NEW YORK — According to Boston Consulting Group, six out of 10 luxury goods sales are influenced by digital marketing, meaning that brands must now act urgently to embrace the digital revolution or fear being left behind.
On Oct. 6, the French American Chamber of Commerce hosted a panel discussion, “The Seamless Luxury Experience: Harmonizing Events, Retail and Digital Strategies,” to measure the digital strategies implemented by brands in the luxury sector. At the forefront of the discussion was the importance of a seamless, omnichannel approach that embraces all interactions and touchpoints found along the purchase journey.
“Within the United States alone, we found that consumers are predicted to spend 20 to 35 percent of their total purchasing online over the next few years,” said Robbin Mitchell, partner and managing director of Boston Consulting Group.
“This says that digital is not a fleeting trend, but in fact it is a paradigm shift between the ways brands and consumers are interacting with one another,” she said. “What we find is that consumer luxury shoppers, that in fact, six out of 10 luxury sales transactions are influenced by digital.
“The luxury consumer is telling us they want to redefine the relationship.”
Rest easy retail
Digital has become an unavoidable part of consumers’ daily lives. With its advances, the future of bricks-and-mortar retail has been called into question. Ms. Mitchell, who acted as the FACC panel moderator, kicked off the discussion by asking if, fact or fiction, the retail store is dead.
Responses from the panelists varied, but all agreed that the traditional retail model is evolving. Also, it is now nearly impossible to keep digital out of physical stores because doing so would deem a brand irrelevant and unable to keep with the times.
Marie Audier D’Alessandris, chief of global and North American marketing at Coach, explained that for the U.S. leather goods maker, 50 percent of sales still happen at its physical storefronts.
But, consumer behavior online has helped Coach to develop its in-store strategies and omnichannel programs.
With ecommerce expected to continue to grow 12 to 15 percent yearly, and digital and social campaigns taking up space in consumers’ minds, the role of the store has advanced. Ms. Audier D’Alessandris stressed that experiences occurring online are at the epicenter of omnichannel retail.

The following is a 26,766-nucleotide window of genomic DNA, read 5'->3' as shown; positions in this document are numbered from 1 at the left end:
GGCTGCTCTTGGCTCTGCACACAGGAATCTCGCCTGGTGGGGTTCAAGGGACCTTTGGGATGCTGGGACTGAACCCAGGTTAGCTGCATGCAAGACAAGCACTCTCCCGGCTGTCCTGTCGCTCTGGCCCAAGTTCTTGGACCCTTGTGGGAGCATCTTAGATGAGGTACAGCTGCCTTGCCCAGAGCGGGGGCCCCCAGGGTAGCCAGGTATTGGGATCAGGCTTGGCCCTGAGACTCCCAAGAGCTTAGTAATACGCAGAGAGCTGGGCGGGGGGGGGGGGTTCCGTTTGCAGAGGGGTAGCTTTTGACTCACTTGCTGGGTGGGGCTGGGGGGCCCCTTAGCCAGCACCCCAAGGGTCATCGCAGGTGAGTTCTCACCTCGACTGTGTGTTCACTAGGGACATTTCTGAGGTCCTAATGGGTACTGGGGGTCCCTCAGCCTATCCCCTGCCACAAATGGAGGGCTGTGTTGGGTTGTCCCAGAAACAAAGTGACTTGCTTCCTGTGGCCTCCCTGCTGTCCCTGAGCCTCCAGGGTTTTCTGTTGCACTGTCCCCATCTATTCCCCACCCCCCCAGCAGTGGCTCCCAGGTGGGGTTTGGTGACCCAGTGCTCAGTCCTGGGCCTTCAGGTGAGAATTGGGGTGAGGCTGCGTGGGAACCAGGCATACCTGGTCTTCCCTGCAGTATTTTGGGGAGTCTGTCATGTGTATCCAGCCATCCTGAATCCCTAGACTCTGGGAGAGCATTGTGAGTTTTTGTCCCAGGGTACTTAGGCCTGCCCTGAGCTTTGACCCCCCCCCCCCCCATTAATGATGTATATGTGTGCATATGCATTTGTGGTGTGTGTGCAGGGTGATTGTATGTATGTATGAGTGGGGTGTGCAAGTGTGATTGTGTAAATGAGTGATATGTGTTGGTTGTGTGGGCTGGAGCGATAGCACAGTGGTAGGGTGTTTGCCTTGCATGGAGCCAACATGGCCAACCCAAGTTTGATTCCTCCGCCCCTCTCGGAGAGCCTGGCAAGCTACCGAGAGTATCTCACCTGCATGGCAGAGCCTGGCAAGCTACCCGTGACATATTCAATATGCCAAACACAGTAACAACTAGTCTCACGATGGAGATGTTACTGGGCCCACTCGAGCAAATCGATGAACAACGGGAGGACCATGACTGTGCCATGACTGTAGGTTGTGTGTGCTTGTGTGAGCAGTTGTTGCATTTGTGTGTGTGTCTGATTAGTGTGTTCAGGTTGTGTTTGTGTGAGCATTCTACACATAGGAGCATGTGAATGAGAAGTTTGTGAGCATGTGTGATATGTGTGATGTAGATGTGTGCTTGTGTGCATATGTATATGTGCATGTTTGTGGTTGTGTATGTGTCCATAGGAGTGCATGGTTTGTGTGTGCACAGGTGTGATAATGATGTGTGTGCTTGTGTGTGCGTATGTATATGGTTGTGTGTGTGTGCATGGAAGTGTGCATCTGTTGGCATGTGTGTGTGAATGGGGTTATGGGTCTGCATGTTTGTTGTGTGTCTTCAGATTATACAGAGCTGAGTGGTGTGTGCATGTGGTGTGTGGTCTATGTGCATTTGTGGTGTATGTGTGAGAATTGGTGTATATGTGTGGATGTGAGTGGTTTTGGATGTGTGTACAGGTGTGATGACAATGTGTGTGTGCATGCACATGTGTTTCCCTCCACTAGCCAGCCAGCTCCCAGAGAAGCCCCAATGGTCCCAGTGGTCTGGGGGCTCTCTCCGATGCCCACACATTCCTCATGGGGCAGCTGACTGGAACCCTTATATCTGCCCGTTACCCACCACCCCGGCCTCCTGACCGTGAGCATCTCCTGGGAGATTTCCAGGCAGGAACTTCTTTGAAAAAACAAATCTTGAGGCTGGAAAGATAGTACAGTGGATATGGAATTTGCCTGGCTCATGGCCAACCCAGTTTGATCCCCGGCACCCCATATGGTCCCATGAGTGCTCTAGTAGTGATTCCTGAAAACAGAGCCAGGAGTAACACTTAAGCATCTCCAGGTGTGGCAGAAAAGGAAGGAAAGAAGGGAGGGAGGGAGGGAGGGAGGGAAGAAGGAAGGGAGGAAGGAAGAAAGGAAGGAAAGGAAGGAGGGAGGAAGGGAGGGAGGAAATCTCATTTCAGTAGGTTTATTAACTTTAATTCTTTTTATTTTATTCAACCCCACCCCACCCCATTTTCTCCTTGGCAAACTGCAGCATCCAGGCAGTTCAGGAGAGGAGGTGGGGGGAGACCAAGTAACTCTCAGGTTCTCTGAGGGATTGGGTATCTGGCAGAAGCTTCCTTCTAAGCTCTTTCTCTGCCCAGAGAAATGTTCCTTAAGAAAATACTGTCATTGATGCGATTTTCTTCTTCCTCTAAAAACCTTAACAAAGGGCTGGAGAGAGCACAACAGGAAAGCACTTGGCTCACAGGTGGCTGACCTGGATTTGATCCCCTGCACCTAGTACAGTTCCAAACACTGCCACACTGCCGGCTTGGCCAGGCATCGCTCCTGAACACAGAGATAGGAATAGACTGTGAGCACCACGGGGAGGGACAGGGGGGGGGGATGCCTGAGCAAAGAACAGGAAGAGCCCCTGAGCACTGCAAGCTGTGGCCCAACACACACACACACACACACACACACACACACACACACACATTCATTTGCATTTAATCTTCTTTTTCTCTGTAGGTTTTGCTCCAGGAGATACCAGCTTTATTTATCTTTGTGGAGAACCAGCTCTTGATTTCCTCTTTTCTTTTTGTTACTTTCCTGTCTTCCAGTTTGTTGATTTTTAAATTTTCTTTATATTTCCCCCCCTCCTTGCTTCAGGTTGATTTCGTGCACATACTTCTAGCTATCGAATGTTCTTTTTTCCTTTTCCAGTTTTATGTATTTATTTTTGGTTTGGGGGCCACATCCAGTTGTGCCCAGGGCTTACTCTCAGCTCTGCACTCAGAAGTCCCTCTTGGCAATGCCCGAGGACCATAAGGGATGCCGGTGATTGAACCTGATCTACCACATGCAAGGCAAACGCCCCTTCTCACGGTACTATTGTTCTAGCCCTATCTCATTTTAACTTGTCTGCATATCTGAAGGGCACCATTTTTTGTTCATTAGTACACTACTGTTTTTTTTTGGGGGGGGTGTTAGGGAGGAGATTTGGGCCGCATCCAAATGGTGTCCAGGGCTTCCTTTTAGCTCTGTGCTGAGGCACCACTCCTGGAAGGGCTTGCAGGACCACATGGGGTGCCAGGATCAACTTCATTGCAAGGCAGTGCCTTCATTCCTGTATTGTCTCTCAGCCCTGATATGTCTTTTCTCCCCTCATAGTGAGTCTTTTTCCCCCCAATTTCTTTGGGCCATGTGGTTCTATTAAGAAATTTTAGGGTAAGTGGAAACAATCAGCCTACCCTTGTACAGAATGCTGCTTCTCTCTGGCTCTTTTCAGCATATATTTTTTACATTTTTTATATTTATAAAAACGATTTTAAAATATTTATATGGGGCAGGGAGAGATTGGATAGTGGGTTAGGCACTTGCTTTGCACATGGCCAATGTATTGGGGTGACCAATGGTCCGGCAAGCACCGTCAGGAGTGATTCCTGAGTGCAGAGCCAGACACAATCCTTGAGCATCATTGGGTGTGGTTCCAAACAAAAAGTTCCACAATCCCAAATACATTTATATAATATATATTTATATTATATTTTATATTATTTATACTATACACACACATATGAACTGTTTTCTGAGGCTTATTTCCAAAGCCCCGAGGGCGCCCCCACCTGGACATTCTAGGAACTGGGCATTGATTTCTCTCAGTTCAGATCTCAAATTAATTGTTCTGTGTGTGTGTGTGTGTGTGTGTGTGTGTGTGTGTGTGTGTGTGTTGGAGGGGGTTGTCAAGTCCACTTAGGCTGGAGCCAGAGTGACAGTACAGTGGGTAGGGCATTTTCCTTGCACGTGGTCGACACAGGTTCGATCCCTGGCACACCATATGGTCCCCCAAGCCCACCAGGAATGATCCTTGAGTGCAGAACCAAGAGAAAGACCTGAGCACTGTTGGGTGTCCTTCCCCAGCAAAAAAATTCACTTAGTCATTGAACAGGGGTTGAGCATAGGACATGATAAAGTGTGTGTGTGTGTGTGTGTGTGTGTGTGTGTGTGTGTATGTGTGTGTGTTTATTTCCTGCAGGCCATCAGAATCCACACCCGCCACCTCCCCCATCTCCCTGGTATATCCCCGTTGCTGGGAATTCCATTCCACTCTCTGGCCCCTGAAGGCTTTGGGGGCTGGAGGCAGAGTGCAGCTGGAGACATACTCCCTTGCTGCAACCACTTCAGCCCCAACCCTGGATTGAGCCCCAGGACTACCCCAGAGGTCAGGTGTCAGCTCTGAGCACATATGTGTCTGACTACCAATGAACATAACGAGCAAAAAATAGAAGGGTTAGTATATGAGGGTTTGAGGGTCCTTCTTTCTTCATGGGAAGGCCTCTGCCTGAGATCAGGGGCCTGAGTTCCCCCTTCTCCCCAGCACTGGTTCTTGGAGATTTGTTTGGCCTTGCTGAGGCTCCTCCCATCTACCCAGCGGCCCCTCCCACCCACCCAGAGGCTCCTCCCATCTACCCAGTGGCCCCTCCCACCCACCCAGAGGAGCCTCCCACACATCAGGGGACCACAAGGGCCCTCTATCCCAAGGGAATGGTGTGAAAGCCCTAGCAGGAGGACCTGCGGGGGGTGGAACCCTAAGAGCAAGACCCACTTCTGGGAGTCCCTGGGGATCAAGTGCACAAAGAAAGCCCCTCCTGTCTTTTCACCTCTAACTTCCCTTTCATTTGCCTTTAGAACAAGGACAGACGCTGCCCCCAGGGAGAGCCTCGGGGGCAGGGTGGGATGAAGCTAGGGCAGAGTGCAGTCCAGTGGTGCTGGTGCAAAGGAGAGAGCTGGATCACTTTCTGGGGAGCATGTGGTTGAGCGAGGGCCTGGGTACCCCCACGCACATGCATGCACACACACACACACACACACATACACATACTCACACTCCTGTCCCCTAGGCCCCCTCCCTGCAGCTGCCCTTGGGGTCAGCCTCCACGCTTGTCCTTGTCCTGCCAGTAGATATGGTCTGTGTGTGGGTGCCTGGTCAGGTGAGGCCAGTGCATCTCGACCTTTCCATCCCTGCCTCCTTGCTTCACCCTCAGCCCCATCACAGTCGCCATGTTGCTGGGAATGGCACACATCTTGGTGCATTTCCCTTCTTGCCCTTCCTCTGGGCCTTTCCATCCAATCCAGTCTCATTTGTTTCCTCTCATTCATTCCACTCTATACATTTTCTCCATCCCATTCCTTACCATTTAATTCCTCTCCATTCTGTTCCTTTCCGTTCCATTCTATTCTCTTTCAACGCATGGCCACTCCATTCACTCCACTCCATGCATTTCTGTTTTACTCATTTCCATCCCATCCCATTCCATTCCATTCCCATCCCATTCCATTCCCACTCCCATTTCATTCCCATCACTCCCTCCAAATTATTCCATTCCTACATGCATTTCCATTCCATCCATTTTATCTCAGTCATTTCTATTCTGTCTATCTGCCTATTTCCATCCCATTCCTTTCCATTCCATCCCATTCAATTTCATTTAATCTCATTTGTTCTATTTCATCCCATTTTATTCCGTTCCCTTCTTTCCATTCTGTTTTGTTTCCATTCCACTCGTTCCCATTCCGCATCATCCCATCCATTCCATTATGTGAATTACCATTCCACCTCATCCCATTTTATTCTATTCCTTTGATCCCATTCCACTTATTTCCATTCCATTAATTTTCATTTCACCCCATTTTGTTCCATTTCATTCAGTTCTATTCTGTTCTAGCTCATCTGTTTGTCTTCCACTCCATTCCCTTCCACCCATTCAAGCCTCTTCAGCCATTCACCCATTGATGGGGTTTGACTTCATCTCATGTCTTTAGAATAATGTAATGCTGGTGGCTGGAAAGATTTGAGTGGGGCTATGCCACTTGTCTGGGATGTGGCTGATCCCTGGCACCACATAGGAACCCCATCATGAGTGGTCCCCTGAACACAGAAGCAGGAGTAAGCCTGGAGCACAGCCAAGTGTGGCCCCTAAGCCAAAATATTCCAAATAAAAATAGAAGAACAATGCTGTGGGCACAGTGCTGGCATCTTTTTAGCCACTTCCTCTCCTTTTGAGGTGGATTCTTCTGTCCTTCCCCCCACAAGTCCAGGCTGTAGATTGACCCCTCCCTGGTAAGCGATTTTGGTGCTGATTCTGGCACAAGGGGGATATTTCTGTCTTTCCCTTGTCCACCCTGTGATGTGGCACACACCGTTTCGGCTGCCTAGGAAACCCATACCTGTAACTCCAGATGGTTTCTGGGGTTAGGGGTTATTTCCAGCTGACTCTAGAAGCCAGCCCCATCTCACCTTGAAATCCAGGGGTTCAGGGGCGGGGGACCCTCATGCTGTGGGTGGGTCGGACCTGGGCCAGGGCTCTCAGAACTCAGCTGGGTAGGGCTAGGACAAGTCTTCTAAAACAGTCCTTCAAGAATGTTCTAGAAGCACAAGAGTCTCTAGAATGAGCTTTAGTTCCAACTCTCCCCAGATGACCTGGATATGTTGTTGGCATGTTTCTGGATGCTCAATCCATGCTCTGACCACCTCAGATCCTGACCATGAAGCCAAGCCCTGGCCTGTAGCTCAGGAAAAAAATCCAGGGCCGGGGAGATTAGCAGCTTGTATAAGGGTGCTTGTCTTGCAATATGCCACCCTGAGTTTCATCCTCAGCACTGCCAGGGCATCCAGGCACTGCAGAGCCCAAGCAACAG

As a result, it is single channel retail that has gone by the wayside. Djamel Tourbrinet, marketing director of Cegid North America, highlighted this point by mentioning pure player ecommerce brands that have gone from digital to physical points-of-sales.
Back in 2013, online retail site Rent the Runway jumped from its online-only foundation with a showroom in Henri Bendel’s New York flagship store that provides consumers with a guided and efficient way to find the right outfit.
The 1,400-square foot, second-floor showroom features a rotating collection of the retailer’s designer brands and lets consumers work directly with Rent the Runway Go-To Girl personal stylists. Beyond enhancing efficiency, the showroom gives the brand greater control over its image since in-store experiences are generally more encapsulating than digital (see story).
Additional brands to realize that single channel is not an optimal strategy include Amazon, Warby Parker and Bonobos, among others.
“We know for a fact that shoppers that buy both online and offline tend to spend 15 percent more than a single channel shopper,” Cedig’s Mr. Tourbinet said. “That’s a stat that is a wake up call for brands that are trying to figure out whether they should do omnichannel or digital.
“It is not a questions of whether you should do it or not,” he said. “It is when and how you should do it.”
In-store technologies are also being applied to the in-store setting to enhance the omnichannel experience while mimicking activities once had only online.
With nearly all consumers connected, in-store engagement tactics are bound to continuously accelerate.